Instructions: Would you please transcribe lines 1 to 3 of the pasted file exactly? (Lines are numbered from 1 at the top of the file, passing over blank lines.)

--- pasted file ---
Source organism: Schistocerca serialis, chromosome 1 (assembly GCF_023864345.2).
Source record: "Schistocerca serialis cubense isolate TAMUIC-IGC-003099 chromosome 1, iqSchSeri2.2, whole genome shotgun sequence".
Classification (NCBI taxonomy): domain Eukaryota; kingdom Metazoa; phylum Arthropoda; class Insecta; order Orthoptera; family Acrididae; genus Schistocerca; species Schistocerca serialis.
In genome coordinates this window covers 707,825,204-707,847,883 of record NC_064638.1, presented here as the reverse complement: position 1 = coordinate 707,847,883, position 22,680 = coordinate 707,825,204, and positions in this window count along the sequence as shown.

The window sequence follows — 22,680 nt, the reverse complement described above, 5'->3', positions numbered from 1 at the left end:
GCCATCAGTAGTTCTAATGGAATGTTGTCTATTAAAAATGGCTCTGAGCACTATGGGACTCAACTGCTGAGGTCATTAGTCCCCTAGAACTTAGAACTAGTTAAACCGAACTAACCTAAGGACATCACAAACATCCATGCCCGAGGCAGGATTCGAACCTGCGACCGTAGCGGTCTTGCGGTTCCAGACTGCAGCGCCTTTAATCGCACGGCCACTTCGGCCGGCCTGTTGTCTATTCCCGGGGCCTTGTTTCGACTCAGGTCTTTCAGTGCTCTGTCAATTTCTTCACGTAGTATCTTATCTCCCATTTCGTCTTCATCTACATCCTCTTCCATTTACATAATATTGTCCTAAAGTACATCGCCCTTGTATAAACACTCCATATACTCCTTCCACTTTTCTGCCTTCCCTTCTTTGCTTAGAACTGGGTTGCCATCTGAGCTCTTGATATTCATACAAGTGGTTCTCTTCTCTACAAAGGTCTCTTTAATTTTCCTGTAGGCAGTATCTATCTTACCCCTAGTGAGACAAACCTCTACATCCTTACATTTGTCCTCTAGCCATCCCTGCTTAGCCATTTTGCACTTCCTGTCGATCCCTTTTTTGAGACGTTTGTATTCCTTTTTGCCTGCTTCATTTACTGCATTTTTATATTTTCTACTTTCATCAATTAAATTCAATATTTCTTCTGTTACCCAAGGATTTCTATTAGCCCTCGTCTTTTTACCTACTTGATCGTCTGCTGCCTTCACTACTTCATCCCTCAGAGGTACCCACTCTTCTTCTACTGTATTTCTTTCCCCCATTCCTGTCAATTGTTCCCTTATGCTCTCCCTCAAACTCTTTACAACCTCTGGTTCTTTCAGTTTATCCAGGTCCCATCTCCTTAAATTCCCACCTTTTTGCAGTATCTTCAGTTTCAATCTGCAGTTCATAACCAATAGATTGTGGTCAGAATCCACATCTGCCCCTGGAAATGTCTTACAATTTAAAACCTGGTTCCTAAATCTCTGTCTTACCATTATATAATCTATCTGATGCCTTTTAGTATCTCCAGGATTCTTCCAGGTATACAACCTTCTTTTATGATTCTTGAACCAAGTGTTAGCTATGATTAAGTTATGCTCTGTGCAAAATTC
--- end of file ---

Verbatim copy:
Source organism: Schistocerca serialis, chromosome 1 (assembly GCF_023864345.2).
Source record: "Schistocerca serialis cubense isolate TAMUIC-IGC-003099 chromosome 1, iqSchSeri2.2, whole genome shotgun sequence".
Classification (NCBI taxonomy): domain Eukaryota; kingdom Metazoa; phylum Arthropoda; class Insecta; order Orthoptera; family Acrididae; genus Schistocerca; species Schistocerca serialis.